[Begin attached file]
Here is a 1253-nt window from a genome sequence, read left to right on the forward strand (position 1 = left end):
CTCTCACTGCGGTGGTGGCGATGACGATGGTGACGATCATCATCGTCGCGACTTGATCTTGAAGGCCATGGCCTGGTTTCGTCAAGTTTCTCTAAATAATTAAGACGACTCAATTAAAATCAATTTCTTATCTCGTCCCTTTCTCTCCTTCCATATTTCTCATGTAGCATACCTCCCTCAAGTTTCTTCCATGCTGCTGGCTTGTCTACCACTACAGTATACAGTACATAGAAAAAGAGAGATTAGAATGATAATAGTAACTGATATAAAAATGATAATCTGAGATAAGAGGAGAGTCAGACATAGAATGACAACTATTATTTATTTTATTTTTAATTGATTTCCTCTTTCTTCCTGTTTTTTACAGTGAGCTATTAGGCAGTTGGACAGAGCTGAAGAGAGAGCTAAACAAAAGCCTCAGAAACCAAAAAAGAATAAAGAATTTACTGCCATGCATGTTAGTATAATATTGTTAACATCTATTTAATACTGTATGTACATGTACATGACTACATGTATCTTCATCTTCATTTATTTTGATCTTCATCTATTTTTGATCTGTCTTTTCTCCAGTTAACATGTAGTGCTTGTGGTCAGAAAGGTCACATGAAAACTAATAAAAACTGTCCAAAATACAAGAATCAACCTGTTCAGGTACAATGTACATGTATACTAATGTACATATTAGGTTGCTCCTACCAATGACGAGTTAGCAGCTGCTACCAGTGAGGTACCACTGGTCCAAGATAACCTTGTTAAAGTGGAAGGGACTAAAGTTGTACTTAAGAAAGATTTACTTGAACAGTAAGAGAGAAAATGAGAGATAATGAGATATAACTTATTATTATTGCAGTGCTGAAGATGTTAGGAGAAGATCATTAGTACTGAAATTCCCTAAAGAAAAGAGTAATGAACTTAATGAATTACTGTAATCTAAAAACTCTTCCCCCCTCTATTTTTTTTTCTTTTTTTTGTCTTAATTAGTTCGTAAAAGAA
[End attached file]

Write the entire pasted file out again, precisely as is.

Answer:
Here is a 1253-nt window from a genome sequence, read left to right on the forward strand (position 1 = left end):
CTCTCACTGCGGTGGTGGCGATGACGATGGTGACGATCATCATCGTCGCGACTTGATCTTGAAGGCCATGGCCTGGTTTCGTCAAGTTTCTCTAAATAATTAAGACGACTCAATTAAAATCAATTTCTTATCTCGTCCCTTTCTCTCCTTCCATATTTCTCATGTAGCATACCTCCCTCAAGTTTCTTCCATGCTGCTGGCTTGTCTACCACTACAGTATACAGTACATAGAAAAAGAGAGATTAGAATGATAATAGTAACTGATATAAAAATGATAATCTGAGATAAGAGGAGAGTCAGACATAGAATGACAACTATTATTTATTTTATTTTTAATTGATTTCCTCTTTCTTCCTGTTTTTTACAGTGAGCTATTAGGCAGTTGGACAGAGCTGAAGAGAGAGCTAAACAAAAGCCTCAGAAACCAAAAAAGAATAAAGAATTTACTGCCATGCATGTTAGTATAATATTGTTAACATCTATTTAATACTGTATGTACATGTACATGACTACATGTATCTTCATCTTCATTTATTTTGATCTTCATCTATTTTTGATCTGTCTTTTCTCCAGTTAACATGTAGTGCTTGTGGTCAGAAAGGTCACATGAAAACTAATAAAAACTGTCCAAAATACAAGAATCAACCTGTTCAGGTACAATGTACATGTATACTAATGTACATATTAGGTTGCTCCTACCAATGACGAGTTAGCAGCTGCTACCAGTGAGGTACCACTGGTCCAAGATAACCTTGTTAAAGTGGAAGGGACTAAAGTTGTACTTAAGAAAGATTTACTTGAACAGTAAGAGAGAAAATGAGAGATAATGAGATATAACTTATTATTATTGCAGTGCTGAAGATGTTAGGAGAAGATCATTAGTACTGAAATTCCCTAAAGAAAAGAGTAATGAACTTAATGAATTACTGTAATCTAAAAACTCTTCCCCCCTCTATTTTTTTTTCTTTTTTTTGTCTTAATTAGTTCGTAAAAGAA